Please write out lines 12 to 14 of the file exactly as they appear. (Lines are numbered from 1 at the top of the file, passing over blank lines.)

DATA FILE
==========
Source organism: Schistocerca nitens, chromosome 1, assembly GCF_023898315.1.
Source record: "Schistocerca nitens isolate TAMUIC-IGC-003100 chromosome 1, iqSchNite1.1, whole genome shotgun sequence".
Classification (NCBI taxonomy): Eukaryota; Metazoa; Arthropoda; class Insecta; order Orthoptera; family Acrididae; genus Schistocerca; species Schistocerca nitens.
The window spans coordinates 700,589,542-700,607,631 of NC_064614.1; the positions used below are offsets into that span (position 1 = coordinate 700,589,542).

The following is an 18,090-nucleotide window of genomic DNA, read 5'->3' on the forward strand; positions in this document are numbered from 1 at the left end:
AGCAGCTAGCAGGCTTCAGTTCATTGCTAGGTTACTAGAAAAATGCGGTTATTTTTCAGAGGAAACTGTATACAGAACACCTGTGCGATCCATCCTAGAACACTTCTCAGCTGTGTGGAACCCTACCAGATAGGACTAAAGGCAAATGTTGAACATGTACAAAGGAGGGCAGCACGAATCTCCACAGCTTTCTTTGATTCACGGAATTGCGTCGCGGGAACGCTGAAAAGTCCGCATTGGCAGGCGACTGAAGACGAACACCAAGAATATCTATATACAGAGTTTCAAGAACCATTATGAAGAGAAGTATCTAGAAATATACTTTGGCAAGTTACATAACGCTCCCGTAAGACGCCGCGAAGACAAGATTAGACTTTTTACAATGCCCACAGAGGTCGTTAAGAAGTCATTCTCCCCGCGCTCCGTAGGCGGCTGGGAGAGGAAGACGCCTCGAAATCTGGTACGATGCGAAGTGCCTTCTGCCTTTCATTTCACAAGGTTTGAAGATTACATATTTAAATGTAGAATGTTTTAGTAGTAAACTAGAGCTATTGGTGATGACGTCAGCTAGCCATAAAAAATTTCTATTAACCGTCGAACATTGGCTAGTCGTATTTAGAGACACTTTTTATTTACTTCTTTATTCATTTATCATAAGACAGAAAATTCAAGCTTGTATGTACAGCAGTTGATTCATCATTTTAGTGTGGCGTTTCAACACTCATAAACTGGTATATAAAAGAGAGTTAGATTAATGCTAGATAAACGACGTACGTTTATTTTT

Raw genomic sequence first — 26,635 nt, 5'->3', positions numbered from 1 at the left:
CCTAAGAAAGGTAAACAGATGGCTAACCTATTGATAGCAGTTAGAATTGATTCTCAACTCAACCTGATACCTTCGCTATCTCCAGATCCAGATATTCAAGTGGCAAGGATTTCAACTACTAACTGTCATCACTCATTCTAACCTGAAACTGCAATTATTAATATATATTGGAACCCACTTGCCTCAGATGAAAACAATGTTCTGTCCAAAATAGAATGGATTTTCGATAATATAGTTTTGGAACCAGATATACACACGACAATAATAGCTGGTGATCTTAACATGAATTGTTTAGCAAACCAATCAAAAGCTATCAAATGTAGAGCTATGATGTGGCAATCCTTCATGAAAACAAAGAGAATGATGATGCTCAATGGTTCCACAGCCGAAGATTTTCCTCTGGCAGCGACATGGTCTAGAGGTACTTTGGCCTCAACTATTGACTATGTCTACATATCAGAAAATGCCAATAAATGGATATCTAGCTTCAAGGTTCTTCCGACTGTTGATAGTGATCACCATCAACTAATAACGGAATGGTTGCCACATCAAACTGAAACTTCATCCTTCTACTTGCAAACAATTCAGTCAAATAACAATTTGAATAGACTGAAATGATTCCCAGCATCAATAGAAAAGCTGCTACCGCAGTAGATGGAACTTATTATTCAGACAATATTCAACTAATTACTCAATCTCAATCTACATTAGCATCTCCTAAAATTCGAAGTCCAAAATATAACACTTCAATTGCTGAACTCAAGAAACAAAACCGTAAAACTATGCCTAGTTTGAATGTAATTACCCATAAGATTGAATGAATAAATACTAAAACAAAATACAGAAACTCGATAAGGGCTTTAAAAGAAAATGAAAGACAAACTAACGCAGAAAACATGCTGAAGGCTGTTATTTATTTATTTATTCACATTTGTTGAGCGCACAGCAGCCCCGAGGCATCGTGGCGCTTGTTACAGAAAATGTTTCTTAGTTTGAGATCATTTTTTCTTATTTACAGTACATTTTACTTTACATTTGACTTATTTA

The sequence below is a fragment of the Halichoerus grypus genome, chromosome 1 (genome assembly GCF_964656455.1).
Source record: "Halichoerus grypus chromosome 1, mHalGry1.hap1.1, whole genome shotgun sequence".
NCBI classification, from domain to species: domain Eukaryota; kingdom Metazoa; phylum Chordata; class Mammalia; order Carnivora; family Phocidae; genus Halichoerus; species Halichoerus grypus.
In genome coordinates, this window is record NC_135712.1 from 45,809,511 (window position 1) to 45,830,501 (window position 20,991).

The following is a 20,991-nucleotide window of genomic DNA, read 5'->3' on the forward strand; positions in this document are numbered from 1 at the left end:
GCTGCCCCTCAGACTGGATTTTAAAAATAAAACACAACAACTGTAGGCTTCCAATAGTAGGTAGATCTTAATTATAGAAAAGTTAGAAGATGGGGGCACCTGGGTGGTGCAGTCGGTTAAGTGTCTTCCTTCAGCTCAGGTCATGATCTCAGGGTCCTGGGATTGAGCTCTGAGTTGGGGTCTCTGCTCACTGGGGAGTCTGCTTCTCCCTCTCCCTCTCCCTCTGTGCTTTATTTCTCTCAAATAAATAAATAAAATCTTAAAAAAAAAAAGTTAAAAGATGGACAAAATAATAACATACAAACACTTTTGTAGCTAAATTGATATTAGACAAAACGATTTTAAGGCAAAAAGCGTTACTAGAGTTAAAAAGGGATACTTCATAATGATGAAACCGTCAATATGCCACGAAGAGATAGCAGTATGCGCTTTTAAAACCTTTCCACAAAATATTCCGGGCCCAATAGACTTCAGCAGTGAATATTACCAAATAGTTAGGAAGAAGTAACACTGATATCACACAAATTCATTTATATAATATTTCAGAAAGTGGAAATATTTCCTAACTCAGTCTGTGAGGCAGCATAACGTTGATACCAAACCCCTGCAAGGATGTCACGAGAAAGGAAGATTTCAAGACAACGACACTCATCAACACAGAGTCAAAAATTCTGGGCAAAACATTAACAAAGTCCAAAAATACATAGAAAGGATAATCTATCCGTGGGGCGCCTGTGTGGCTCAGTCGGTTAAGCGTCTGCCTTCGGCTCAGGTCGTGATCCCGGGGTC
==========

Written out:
In genome coordinates, this window is record NC_135712.1 from 45,809,511 (window position 1) to 45,830,501 (window position 20,991).

The following is a 20,991-nucleotide window of genomic DNA, read 5'->3' on the forward strand; positions in this document are numbered from 1 at the left end:
GCTGCCCCTCAGACTGGATTTTAAAAATAAAACACAACAACTGTAGGCTTCCAATAGTAGGTAGATCTTAATTATAGAAAAGTTAGAAGATGGGGGCACCTGGGTGGTGCAGTCGGTTAAGTGTCTTCCTTCAGCTCAGGTCATGATCTCAGGGTCCTGGGATTGAGCTCTGAGTTGGGGTCTCTGCTCACTGGGGAGTCTGCTTCTCCCTCTCCCTCTCCCTCTGTGCTTTATTTCTCTCAAATAAATAAATAAAATCTTAAAAAAAAAAAGTTAAAAGATGGACAAAATAATAACATACAAACACTTTTGTAGCTAAATTGATATTAGACAAAACGATTTTAAGGCAAAAAGCGTTACTAGAGTTAAAAAGGGATACTTCATAATGATGAAACCGTCAATATGCCACGAAGAGATAGCAGTATGCGCTTTTAAAACCTTTCCACAAAATATTCCGGGCCCAATAGACTTCAGCAGTGAATATTACCAAATAGTTAGGAAGAAGTAACACTGATATCACACAAATTCATTTATATAATATTTCAGAAAGTGGAAATATTTCCTAACTCAGTCTGTGAGGCAGCATAACGTTGATACCAAACCCCTGCAAGGATGTCACGAGAAAGGAAGATTTCAAGACAACGACACTCATCAACACAGAGTCAAAAATTCTGGGCAAAACATTAACAAAGTCCAAAAATACATAGAAAGGATAATCTATCCGTGGGGCGCCTGTGTGGCTCAGTCGGTTAAGCGTCTGCCTTCGGCTCAGGTCGTGATCCCGGGGTC